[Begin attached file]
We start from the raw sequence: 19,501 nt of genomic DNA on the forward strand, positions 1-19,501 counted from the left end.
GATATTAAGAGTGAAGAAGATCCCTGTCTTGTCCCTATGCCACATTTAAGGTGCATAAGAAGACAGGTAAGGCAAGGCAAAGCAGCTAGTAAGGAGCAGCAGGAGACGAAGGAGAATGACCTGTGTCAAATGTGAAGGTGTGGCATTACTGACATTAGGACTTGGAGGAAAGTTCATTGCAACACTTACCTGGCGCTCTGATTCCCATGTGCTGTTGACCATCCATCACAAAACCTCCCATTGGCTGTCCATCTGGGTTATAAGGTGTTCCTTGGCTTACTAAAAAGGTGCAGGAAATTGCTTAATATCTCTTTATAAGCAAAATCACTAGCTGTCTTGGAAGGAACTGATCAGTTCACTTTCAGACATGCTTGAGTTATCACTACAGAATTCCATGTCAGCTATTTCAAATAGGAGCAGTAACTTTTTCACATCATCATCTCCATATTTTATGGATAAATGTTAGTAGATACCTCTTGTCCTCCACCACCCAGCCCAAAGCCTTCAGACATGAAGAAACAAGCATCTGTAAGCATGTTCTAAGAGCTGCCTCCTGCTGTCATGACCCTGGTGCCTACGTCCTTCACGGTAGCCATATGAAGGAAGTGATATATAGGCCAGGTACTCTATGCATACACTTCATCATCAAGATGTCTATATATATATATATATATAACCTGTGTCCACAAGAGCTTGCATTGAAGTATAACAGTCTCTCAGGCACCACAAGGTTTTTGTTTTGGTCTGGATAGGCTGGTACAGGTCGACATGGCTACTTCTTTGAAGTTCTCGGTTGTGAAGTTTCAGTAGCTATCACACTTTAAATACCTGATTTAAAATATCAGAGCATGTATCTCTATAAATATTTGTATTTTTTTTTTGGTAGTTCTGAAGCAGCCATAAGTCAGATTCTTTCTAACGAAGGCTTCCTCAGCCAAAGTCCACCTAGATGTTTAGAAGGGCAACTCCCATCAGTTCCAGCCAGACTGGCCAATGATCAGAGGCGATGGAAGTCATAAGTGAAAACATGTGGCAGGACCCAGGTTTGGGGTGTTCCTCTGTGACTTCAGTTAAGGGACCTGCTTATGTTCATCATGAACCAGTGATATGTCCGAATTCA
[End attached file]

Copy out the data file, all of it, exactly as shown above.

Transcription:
We start from the raw sequence: 19,501 nt of genomic DNA on the forward strand, positions 1-19,501 counted from the left end.
GATATTAAGAGTGAAGAAGATCCCTGTCTTGTCCCTATGCCACATTTAAGGTGCATAAGAAGACAGGTAAGGCAAGGCAAAGCAGCTAGTAAGGAGCAGCAGGAGACGAAGGAGAATGACCTGTGTCAAATGTGAAGGTGTGGCATTACTGACATTAGGACTTGGAGGAAAGTTCATTGCAACACTTACCTGGCGCTCTGATTCCCATGTGCTGTTGACCATCCATCACAAAACCTCCCATTGGCTGTCCATCTGGGTTATAAGGTGTTCCTTGGCTTACTAAAAAGGTGCAGGAAATTGCTTAATATCTCTTTATAAGCAAAATCACTAGCTGTCTTGGAAGGAACTGATCAGTTCACTTTCAGACATGCTTGAGTTATCACTACAGAATTCCATGTCAGCTATTTCAAATAGGAGCAGTAACTTTTTCACATCATCATCTCCATATTTTATGGATAAATGTTAGTAGATACCTCTTGTCCTCCACCACCCAGCCCAAAGCCTTCAGACATGAAGAAACAAGCATCTGTAAGCATGTTCTAAGAGCTGCCTCCTGCTGTCATGACCCTGGTGCCTACGTCCTTCACGGTAGCCATATGAAGGAAGTGATATATAGGCCAGGTACTCTATGCATACACTTCATCATCAAGATGTCTATATATATATATATATATAACCTGTGTCCACAAGAGCTTGCATTGAAGTATAACAGTCTCTCAGGCACCACAAGGTTTTTGTTTTGGTCTGGATAGGCTGGTACAGGTCGACATGGCTACTTCTTTGAAGTTCTCGGTTGTGAAGTTTCAGTAGCTATCACACTTTAAATACCTGATTTAAAATATCAGAGCATGTATCTCTATAAATATTTGTATTTTTTTTTTGGTAGTTCTGAAGCAGCCATAAGTCAGATTCTTTCTAACGAAGGCTTCCTCAGCCAAAGTCCACCTAGATGTTTAGAAGGGCAACTCCCATCAGTTCCAGCCAGACTGGCCAATGATCAGAGGCGATGGAAGTCATAAGTGAAAACATGTGGCAGGACCCAGGTTTGGGGTGTTCCTCTGTGACTTCAGTTAAGGGACCTGCTTATGTTCATCATGAACCAGTGATATGTCCGAATTCA